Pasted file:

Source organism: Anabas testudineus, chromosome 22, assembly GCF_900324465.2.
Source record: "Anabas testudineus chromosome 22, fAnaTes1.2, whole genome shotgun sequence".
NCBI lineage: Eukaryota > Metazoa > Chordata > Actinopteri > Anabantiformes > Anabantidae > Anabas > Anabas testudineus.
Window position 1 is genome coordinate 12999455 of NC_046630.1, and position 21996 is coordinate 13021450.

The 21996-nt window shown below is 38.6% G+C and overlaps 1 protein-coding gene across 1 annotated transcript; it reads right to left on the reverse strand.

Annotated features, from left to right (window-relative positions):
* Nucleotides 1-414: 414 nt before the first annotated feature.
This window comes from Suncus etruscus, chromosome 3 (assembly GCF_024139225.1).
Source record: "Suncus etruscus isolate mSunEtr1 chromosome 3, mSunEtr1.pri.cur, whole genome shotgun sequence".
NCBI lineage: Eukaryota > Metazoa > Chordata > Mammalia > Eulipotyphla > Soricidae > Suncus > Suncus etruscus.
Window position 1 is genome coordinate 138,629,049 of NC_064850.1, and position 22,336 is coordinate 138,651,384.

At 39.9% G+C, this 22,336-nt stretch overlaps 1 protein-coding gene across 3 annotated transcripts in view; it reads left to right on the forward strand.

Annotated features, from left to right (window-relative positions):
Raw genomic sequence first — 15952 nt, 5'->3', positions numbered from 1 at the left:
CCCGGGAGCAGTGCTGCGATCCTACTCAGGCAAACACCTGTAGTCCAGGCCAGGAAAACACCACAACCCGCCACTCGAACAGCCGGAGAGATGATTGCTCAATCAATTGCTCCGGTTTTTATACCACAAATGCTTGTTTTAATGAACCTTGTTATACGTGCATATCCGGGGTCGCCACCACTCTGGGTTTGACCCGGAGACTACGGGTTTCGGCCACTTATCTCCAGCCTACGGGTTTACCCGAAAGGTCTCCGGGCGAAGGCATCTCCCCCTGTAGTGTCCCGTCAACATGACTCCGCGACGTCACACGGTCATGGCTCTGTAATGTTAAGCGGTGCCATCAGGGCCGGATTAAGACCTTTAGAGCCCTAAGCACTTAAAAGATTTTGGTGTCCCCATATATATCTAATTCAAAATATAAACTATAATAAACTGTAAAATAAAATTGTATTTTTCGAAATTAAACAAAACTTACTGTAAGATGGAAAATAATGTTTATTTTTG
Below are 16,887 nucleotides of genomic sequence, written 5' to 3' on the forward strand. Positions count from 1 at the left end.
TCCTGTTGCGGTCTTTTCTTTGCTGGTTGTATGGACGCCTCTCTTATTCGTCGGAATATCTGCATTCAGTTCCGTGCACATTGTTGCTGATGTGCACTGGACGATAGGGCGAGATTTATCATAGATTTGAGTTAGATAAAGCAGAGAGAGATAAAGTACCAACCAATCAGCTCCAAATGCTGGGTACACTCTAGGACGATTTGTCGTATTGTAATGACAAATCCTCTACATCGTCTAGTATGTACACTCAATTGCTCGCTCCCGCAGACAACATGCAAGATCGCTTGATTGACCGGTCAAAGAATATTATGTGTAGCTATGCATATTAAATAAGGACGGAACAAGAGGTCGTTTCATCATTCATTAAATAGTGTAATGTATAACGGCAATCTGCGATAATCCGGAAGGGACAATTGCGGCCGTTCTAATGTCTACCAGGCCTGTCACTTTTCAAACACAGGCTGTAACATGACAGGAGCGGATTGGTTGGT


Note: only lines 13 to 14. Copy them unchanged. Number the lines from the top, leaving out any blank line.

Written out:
Annotated features, from left to right (window-relative positions):
Raw genomic sequence first — 15952 nt, 5'->3', positions numbered from 1 at the left: